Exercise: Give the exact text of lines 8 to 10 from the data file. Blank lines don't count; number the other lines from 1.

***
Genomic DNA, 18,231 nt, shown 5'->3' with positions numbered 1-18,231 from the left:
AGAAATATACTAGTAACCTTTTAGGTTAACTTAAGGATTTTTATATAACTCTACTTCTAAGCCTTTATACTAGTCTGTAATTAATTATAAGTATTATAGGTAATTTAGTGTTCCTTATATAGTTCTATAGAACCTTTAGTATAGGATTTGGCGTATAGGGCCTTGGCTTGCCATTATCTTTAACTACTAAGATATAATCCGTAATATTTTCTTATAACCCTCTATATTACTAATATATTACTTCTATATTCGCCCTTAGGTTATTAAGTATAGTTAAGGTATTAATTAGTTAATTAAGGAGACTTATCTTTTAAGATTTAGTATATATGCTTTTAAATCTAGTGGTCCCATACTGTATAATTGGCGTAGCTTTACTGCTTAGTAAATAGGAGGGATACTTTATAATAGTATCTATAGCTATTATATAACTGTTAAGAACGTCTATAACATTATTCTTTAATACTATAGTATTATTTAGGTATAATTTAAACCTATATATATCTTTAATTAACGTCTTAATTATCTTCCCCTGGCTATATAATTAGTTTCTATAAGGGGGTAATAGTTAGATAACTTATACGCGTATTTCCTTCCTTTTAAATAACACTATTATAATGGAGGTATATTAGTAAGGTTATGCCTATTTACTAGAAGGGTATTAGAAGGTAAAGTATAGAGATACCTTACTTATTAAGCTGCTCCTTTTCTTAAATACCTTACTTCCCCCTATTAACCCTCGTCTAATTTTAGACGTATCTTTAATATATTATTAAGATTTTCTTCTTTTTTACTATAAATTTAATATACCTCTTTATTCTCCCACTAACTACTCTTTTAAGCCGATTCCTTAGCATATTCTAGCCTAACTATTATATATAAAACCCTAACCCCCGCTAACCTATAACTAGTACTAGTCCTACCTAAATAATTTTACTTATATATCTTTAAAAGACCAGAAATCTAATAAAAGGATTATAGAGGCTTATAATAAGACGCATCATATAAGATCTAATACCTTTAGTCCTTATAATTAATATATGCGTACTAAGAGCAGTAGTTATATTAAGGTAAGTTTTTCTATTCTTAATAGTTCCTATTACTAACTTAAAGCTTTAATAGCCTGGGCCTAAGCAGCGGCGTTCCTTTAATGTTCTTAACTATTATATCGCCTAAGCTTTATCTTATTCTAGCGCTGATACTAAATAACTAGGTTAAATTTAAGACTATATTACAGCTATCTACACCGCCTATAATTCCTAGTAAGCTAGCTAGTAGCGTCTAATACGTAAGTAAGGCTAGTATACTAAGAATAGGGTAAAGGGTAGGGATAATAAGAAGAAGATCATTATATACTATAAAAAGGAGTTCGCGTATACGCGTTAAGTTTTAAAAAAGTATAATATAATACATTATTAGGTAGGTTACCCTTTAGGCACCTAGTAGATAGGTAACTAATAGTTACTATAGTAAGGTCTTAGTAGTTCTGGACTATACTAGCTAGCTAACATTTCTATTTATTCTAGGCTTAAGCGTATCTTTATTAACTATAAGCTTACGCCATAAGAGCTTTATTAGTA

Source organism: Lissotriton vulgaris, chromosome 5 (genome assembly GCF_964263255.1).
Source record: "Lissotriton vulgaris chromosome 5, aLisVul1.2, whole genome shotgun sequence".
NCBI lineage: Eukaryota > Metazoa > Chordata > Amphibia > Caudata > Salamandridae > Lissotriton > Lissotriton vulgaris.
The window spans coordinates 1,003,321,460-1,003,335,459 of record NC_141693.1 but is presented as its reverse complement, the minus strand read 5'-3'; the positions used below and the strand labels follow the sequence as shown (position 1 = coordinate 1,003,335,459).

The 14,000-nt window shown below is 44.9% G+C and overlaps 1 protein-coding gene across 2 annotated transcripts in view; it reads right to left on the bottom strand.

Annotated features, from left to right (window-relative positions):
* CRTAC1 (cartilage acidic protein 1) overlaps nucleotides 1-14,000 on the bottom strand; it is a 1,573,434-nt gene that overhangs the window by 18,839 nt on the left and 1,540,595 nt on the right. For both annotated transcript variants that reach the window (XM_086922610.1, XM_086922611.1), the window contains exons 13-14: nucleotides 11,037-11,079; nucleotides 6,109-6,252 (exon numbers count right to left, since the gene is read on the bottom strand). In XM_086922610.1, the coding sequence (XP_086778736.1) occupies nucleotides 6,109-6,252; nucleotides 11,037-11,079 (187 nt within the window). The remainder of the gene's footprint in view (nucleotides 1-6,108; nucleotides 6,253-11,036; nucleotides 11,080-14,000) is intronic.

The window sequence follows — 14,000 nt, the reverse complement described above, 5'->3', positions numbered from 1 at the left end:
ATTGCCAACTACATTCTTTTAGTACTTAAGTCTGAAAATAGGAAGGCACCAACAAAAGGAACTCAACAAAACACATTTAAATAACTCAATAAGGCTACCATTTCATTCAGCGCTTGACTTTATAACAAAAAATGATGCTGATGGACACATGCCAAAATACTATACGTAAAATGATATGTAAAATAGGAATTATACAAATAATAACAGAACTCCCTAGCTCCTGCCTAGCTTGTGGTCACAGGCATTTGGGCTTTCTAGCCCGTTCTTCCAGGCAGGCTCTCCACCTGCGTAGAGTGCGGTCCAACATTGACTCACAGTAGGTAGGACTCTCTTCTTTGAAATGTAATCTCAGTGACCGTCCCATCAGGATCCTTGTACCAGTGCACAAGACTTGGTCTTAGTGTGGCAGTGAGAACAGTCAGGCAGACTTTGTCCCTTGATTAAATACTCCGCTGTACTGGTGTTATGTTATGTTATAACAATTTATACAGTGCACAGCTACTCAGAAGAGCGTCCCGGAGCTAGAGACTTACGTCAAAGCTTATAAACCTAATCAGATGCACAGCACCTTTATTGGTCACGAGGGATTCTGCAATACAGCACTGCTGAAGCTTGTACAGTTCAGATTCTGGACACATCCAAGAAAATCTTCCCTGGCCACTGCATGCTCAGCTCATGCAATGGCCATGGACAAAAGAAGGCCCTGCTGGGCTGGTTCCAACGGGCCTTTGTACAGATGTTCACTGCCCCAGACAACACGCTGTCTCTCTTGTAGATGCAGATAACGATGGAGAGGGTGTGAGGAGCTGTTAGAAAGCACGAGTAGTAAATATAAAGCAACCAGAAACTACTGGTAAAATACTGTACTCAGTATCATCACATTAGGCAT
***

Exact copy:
Annotated features, from left to right (window-relative positions):
* CRTAC1 (cartilage acidic protein 1) overlaps nucleotides 1-14,000 on the bottom strand; it is a 1,573,434-nt gene that overhangs the window by 18,839 nt on the left and 1,540,595 nt on the right. For both annotated transcript variants that reach the window (XM_086922610.1, XM_086922611.1), the window contains exons 13-14: nucleotides 11,037-11,079; nucleotides 6,109-6,252 (exon numbers count right to left, since the gene is read on the bottom strand). In XM_086922610.1, the coding sequence (XP_086778736.1) occupies nucleotides 6,109-6,252; nucleotides 11,037-11,079 (187 nt within the window). The remainder of the gene's footprint in view (nucleotides 1-6,108; nucleotides 6,253-11,036; nucleotides 11,080-14,000) is intronic.

The window sequence follows — 14,000 nt, the reverse complement described above, 5'->3', positions numbered from 1 at the left end: